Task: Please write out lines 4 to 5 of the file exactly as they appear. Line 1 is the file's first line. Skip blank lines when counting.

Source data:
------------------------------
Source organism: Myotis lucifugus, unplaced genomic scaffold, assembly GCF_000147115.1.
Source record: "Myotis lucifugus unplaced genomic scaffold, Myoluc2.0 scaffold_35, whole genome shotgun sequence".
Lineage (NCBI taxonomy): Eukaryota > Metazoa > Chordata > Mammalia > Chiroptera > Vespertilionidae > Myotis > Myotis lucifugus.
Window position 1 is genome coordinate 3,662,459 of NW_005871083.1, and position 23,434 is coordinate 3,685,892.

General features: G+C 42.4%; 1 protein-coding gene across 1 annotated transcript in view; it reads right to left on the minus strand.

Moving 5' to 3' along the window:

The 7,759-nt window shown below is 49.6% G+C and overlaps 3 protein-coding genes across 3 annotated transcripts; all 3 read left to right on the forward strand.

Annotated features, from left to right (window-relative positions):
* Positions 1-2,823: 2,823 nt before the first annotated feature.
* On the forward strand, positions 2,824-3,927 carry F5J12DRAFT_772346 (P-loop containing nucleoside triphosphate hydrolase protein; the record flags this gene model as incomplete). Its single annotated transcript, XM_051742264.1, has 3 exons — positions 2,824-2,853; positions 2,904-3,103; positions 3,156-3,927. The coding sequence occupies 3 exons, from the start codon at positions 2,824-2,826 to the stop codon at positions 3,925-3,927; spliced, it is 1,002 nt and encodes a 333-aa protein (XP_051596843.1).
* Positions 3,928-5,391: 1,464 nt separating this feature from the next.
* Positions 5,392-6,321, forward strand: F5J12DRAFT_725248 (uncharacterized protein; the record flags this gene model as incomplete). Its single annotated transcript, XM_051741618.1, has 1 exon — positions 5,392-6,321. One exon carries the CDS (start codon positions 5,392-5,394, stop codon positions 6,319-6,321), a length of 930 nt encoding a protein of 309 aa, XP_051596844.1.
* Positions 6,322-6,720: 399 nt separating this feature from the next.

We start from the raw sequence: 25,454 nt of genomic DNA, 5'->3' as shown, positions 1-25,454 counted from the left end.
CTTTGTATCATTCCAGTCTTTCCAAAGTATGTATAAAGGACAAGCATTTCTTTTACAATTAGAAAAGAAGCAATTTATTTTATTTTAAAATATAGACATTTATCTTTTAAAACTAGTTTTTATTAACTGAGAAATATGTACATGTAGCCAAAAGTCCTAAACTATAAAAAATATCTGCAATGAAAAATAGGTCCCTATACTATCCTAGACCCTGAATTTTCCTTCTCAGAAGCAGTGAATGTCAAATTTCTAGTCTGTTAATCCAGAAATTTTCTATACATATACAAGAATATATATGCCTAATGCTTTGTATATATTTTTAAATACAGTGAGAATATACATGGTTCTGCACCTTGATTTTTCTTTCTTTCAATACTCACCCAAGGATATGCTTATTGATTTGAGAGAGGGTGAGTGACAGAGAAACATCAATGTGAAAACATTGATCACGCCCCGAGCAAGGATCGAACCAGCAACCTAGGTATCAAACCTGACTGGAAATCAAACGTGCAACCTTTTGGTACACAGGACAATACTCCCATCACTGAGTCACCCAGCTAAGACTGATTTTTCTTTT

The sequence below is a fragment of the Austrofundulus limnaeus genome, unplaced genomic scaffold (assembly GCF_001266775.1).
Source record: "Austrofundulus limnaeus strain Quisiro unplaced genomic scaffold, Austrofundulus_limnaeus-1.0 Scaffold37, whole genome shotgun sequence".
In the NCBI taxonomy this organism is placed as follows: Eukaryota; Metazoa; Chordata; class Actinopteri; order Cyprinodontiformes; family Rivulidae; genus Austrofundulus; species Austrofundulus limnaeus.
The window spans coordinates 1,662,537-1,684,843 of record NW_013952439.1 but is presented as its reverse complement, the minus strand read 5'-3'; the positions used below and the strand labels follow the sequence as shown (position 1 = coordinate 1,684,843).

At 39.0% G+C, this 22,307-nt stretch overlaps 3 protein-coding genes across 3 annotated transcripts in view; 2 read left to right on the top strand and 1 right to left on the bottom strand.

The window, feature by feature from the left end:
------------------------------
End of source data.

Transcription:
Window position 1 is genome coordinate 3,662,459 of NW_005871083.1, and position 23,434 is coordinate 3,685,892.

General features: G+C 42.4%; 1 protein-coding gene across 1 annotated transcript in view; it reads right to left on the minus strand.